As Alzheimer's and other dementia progress, behaviors change, and so does your role as caregiver. While changes in behavior can be challenging, we have resources to help you through each stage of the disease.
Alzheimer's & Dementia
Stages & Behaviors
Alzheimer's disease and other dementias gradually diminish a person's ability to communicate. Communication with a person with Alzheimer's requires patience, understanding and good listening skills. Changes in the ability to communicate are unique to each person with Alzheimer's, therefore, it's important to have the right caregiver who can change with the person's condition.
A person with Alzheimer's or other dementia doesn't have to give up the activities that he or she loves. Many activities can be modified to the person's ability. In addition to enhancing quality of life, activities can reduce behaviors like wandering or agitation.
Food and Eating
Regular, nutritious meals may become a challenge for people with dementia. As a person's cognitive function declines, he or she may become overwhelmed with too many food choices, forget to eat, or have difficulty with eating utensils. Proper nutrition is important to keep the body strong and healthy.
Music and Art
Music and art can enrich the lives of people with Alzheimer's disease. Both allow for self-expression and engagement, even after dementia has progressed. Studies have shown music may reduce agitation and improve behavioral issues that are common in the middle stages of the disease. Art projects can create a sense of accomplishment and purpose.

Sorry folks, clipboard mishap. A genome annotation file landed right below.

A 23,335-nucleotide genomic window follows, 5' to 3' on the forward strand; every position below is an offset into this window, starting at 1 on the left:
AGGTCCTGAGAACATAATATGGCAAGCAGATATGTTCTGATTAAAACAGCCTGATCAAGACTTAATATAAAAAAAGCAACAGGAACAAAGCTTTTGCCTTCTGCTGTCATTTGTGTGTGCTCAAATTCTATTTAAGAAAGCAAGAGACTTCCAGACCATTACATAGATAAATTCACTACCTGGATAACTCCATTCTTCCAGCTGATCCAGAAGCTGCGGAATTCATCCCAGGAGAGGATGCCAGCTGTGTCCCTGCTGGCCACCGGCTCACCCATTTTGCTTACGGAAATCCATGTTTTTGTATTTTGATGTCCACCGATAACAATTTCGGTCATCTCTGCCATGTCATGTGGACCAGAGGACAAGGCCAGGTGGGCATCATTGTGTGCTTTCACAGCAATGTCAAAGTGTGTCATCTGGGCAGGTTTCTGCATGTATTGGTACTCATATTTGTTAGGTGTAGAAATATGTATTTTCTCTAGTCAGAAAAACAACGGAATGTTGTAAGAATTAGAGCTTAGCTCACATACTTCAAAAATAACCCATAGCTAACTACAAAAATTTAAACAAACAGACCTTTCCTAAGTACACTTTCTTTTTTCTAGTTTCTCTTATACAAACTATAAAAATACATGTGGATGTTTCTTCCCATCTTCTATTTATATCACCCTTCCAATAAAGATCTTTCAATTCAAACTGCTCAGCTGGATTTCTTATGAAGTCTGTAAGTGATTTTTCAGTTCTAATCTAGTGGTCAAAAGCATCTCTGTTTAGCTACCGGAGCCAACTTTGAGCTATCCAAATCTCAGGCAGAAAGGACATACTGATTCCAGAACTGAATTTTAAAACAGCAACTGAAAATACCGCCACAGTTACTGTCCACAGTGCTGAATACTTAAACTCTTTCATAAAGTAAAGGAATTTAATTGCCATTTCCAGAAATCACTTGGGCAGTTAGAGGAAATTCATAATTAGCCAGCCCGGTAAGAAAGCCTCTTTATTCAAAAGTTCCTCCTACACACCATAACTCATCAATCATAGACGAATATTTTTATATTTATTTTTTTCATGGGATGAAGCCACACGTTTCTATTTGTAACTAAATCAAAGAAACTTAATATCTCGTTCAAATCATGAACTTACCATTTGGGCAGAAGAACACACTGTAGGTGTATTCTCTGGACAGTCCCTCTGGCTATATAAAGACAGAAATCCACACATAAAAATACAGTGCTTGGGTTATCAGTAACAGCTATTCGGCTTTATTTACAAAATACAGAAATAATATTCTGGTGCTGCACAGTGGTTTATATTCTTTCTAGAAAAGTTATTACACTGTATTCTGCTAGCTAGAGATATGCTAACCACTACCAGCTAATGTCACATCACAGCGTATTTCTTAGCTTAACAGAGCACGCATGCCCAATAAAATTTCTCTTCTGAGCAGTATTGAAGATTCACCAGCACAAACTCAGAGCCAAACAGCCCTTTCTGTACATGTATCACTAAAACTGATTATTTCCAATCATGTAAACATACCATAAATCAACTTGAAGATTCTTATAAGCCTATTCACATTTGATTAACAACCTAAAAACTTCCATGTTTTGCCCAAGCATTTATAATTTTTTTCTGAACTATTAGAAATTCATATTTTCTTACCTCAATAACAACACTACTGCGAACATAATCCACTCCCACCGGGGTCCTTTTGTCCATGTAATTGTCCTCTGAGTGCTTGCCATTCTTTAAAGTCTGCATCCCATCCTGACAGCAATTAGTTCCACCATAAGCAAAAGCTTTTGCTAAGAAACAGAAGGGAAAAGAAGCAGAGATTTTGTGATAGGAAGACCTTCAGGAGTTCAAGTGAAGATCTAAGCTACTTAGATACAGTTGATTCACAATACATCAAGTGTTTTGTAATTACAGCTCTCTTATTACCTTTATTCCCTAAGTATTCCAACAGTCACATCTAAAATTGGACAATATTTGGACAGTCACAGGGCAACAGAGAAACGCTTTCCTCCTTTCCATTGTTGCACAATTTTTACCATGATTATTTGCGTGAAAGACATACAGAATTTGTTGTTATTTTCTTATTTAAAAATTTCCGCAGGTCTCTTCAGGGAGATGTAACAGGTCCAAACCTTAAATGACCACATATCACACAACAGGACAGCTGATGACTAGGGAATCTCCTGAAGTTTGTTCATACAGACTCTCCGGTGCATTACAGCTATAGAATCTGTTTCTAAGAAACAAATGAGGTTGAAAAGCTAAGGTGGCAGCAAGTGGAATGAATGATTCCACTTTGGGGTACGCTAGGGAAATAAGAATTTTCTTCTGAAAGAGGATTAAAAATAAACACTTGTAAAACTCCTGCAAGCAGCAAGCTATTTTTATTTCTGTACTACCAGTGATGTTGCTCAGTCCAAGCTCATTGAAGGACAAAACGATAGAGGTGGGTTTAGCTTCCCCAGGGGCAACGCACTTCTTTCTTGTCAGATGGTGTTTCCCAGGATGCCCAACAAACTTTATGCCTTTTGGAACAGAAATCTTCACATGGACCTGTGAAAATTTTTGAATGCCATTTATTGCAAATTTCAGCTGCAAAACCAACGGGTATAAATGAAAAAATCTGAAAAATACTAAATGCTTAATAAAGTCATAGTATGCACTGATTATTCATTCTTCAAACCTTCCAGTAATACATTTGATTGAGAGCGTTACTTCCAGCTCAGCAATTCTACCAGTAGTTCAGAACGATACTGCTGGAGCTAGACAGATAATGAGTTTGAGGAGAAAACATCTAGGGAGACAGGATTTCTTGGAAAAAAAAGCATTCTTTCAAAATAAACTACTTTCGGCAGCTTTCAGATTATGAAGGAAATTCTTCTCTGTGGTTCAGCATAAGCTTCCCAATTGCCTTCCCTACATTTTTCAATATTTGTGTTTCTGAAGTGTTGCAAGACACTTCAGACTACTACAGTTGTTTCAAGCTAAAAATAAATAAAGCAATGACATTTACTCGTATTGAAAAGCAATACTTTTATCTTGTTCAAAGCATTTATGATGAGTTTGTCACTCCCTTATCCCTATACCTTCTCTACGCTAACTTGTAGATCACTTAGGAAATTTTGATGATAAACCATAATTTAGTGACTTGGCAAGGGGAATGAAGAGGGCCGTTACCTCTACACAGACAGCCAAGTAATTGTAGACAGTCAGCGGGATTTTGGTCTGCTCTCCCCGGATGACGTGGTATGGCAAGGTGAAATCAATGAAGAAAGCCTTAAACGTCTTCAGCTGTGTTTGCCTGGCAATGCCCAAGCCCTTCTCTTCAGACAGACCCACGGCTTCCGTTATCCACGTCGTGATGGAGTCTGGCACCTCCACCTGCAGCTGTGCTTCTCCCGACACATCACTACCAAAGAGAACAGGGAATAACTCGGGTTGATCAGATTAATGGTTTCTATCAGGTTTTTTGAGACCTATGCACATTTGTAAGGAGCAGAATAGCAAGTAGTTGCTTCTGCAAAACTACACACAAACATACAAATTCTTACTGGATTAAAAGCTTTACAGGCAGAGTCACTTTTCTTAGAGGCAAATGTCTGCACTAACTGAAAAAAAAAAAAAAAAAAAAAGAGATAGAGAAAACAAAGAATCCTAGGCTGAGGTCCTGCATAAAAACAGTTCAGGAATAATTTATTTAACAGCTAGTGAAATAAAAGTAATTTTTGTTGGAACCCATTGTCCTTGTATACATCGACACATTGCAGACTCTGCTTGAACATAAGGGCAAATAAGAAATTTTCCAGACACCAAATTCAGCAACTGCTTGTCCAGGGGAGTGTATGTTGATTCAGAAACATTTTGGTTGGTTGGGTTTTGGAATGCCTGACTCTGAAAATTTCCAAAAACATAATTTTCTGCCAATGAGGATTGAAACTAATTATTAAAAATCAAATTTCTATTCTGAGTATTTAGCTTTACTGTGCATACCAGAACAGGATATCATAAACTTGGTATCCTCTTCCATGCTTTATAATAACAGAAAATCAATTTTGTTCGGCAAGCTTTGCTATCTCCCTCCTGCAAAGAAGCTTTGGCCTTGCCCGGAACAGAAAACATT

Everyone needs a break. Respite care provides caregivers a temporary rest from caregiving, while the person with Alzheimer's continues to receive care in a safe environment. Using respite services can support and strenghthen your ability to be a caregiver. Respite care can help you as a caregiver by providing a new environment or time to relax. It's a good way for you to take time for yourself. It's normal to be apprehensive about trying something new.
Memory Loss and Confusion
In the later stages of the disease, a person with Alzheimer's may not remember familiar people, places or things. Situations involving memory loss and confusion are extremely difficult for caregivers and families, and require much patience and understanding. In the earlier stages, memory loss and confusion may be mild. In the later stages, memory loss becomes far more severe.
Such types of behavior are sometimes incorrectly referred to as "senility" or "senile dementia," which reflects the formerly widespread but incorrect believe that serious mental decline is a normal part of aging. The main underlying cause of memory loss and confusion is the progressive damage to brain cells caused by Alzheimer's disease.